So I checked out the Leonids, and with a clear sky in the middle of nowhere, I managed to get a few shots, which I posted below... really, really nothing bad shots though, mind you.
The Leonids are a prolific meteor shower associated with the comet Tempel-Tuttle. The Leonids get their name from the location of their radiant in the constellation Leo: the meteors appear to radiate from that point in the sky.
Earth moves through the meteoroid stream of particles left from the passages of a comet. The stream comprises solid particles, known as meteoroids, ejected by the comet as its frozen gases evaporate under the heat of the Sun when it is close enough – typically closer than Jupiter's orbit.
So, last night there was a Clerkship informational session with Justice Gilles, and beyond that it was really interesting (and something I'm thinking of trying for), the idea of SPACE LAW came up. Yeah, there is such a thing, and it is sounds awesome. "Yeah, I work at the The United Nations Office for Outer Space Affairs." I also love their first side-bar link, casually (and incorrectly, I guess...) "Whats new".
Space law encompasses national and international law governing activities in outer space. International lawyers have been unable to agree on a uniform definition of the term "outer space," although most lawyers agree that outer space generally begins at the lowest altitude above sea level at which objects can orbit the Earth, approximately 100 km. The inception of the field of space law began with the launch of the world's first artificial satellite by the Soviet Union in October 1957, named Sputnik 1.
Ok, then I started reading a bunch of articles on the moon (one thing lead to another) and I got onto helium 3.
Scientists estimate there are about 1 million tons of helium 3 on the moon, enough to power the world for thousands of years.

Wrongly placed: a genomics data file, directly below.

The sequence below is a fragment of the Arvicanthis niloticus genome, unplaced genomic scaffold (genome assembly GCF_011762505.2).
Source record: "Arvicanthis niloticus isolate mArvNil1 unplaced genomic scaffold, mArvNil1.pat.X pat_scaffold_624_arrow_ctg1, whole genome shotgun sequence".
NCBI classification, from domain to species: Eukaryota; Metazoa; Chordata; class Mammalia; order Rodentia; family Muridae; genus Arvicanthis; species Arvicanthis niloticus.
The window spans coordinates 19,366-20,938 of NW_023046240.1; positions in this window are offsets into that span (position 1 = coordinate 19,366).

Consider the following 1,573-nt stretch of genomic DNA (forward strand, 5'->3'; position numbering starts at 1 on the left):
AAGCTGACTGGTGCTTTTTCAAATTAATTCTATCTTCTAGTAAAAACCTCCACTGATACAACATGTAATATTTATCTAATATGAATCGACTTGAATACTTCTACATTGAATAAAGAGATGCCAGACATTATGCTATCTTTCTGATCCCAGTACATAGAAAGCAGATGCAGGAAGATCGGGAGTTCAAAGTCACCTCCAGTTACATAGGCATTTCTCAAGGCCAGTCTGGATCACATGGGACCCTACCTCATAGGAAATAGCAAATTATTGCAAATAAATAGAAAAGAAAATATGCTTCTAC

As reported in an Artemis Project paper, about 25 tonnes of helium-3 -- or a fully-loaded Space Shuttle cargo bay's worth -- could power the United States for a year. This means that helium 3 has a potential economic value in the order of $3bn a tonne -- making it the only thing remotely economically viable to consider mining from the Moon given current and likely-near-future space travel technologies and capabilities.
There's a pretty great and highly recommended 5 minute video here which will make you an expert on helium 3 mining on the moon.
In 2006 Nikolai Sevastyanov, head of the Russian space corporation Energia, was reported to have said that Russia is planning to mine lunar helium-3, with a permanent Moon base to be established by 2015 and industrial-scale helium-3 production to commence by 2020. The Americans also have plans, with NASA having announced its intention to establish a permanent base on one of the Moon's poles by 2024, and with helium-3 signalled as one of the reasons behind this mission.
A few weeks ago China launch a moon orbiter that has already sent back pictures. As reported by China View (because I obviously read China View), China is also in the race, and plans to put a man Moon by 2017. One of the goals of the mission will be to measure the thickness of the lunar soil and the amount of helium-3 on the Moon. There have also been reports that India, Japan and Germany are taking an interest in lunar exploration linked to helium-3 as a potential future nuclear fuel.
Anyway, apparently I'm already too late to the party; however, there is an actually fantastic Discovery Channel videogame -- that I blew about 2 hours playing last night waiting for the moon to fully set to watch those Leonids -- about rival nations mining Helium 3 on the moon.
\Ok, on with the Leonid pictures!
Here's a closer look.
Ok, so, maybe I had my camera settings off, maybe the "shower" was a bit/quite underwhelming, and just maybe it was too bright to take any decent photos. But, that's a meteor!
I ended up seeing maybe 15-20 shooting stars: 6-7 bright ones, 6-7 medium, 4-5 faint/non-existant/floaters. Basically a few less than what you would see on a summer cottage night.
pUniverse's augmented reality blows me away everytime. Basically, you point it at the sky and it tells you exactly what you're looking it, you name it. As long as you name stars, constellations, and the odd planet.
This isn't the augmented reality part, but it will still move the image as you move around the phone... really, really great.
Remember this building Changer?
Alright, well, that's it for now, but look for posts on John Mighton, 4'33", and hummus making this weekend. Or not... you never know.